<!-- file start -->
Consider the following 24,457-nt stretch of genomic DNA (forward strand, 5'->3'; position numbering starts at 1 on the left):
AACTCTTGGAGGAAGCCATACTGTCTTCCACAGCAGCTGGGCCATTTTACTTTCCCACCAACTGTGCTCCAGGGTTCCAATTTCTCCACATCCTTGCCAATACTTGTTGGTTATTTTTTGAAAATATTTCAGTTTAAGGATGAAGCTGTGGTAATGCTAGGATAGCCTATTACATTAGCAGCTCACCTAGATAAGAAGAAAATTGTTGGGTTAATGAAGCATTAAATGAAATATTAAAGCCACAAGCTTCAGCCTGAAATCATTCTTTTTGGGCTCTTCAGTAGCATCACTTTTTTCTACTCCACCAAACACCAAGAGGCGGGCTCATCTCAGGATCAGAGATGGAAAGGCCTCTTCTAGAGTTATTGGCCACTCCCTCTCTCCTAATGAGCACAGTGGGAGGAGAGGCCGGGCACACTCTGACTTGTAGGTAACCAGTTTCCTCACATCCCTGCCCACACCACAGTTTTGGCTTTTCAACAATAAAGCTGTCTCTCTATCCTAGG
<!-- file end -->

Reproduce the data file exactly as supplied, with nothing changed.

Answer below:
Consider the following 24,457-nt stretch of genomic DNA (forward strand, 5'->3'; position numbering starts at 1 on the left):
AACTCTTGGAGGAAGCCATACTGTCTTCCACAGCAGCTGGGCCATTTTACTTTCCCACCAACTGTGCTCCAGGGTTCCAATTTCTCCACATCCTTGCCAATACTTGTTGGTTATTTTTTGAAAATATTTCAGTTTAAGGATGAAGCTGTGGTAATGCTAGGATAGCCTATTACATTAGCAGCTCACCTAGATAAGAAGAAAATTGTTGGGTTAATGAAGCATTAAATGAAATATTAAAGCCACAAGCTTCAGCCTGAAATCATTCTTTTTGGGCTCTTCAGTAGCATCACTTTTTTCTACTCCACCAAACACCAAGAGGCGGGCTCATCTCAGGATCAGAGATGGAAAGGCCTCTTCTAGAGTTATTGGCCACTCCCTCTCTCCTAATGAGCACAGTGGGAGGAGAGGCCGGGCACACTCTGACTTGTAGGTAACCAGTTTCCTCACATCCCTGCCCACACCACAGTTTTGGCTTTTCAACAATAAAGCTGTCTCTCTATCCTAGG